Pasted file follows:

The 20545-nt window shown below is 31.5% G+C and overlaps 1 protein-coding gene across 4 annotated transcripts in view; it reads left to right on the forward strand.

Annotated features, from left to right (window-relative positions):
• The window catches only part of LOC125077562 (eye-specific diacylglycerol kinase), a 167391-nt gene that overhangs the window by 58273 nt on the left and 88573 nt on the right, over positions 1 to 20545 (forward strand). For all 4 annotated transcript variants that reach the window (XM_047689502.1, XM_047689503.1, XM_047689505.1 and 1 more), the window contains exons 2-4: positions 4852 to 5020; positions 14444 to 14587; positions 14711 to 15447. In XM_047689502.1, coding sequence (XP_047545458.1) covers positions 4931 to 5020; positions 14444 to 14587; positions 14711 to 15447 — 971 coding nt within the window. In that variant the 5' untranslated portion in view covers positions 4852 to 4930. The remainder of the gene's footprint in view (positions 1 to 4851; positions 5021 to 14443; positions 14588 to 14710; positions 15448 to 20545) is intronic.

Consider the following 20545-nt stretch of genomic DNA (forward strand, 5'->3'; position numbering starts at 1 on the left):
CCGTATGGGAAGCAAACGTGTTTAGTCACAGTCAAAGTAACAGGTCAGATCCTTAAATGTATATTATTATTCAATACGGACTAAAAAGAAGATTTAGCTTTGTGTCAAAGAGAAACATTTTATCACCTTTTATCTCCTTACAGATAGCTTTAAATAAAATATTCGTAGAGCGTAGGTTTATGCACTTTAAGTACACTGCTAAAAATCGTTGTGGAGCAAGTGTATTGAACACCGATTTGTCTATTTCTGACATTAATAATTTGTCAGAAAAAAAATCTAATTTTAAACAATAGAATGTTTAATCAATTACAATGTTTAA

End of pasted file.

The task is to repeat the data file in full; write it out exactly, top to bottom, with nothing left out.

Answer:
The 20545-nt window shown below is 31.5% G+C and overlaps 1 protein-coding gene across 4 annotated transcripts in view; it reads left to right on the forward strand.

Annotated features, from left to right (window-relative positions):
• The window catches only part of LOC125077562 (eye-specific diacylglycerol kinase), a 167391-nt gene that overhangs the window by 58273 nt on the left and 88573 nt on the right, over positions 1 to 20545 (forward strand). For all 4 annotated transcript variants that reach the window (XM_047689502.1, XM_047689503.1, XM_047689505.1 and 1 more), the window contains exons 2-4: positions 4852 to 5020; positions 14444 to 14587; positions 14711 to 15447. In XM_047689502.1, coding sequence (XP_047545458.1) covers positions 4931 to 5020; positions 14444 to 14587; positions 14711 to 15447 — 971 coding nt within the window. In that variant the 5' untranslated portion in view covers positions 4852 to 4930. The remainder of the gene's footprint in view (positions 1 to 4851; positions 5021 to 14443; positions 14588 to 14710; positions 15448 to 20545) is intronic.

Consider the following 20545-nt stretch of genomic DNA (forward strand, 5'->3'; position numbering starts at 1 on the left):
CCGTATGGGAAGCAAACGTGTTTAGTCACAGTCAAAGTAACAGGTCAGATCCTTAAATGTATATTATTATTCAATACGGACTAAAAAGAAGATTTAGCTTTGTGTCAAAGAGAAACATTTTATCACCTTTTATCTCCTTACAGATAGCTTTAAATAAAATATTCGTAGAGCGTAGGTTTATGCACTTTAAGTACACTGCTAAAAATCGTTGTGGAGCAAGTGTATTGAACACCGATTTGTCTATTTCTGACATTAATAATTTGTCAGAAAAAAAATCTAATTTTAAACAATAGAATGTTTAATCAATTACAATGTTTAA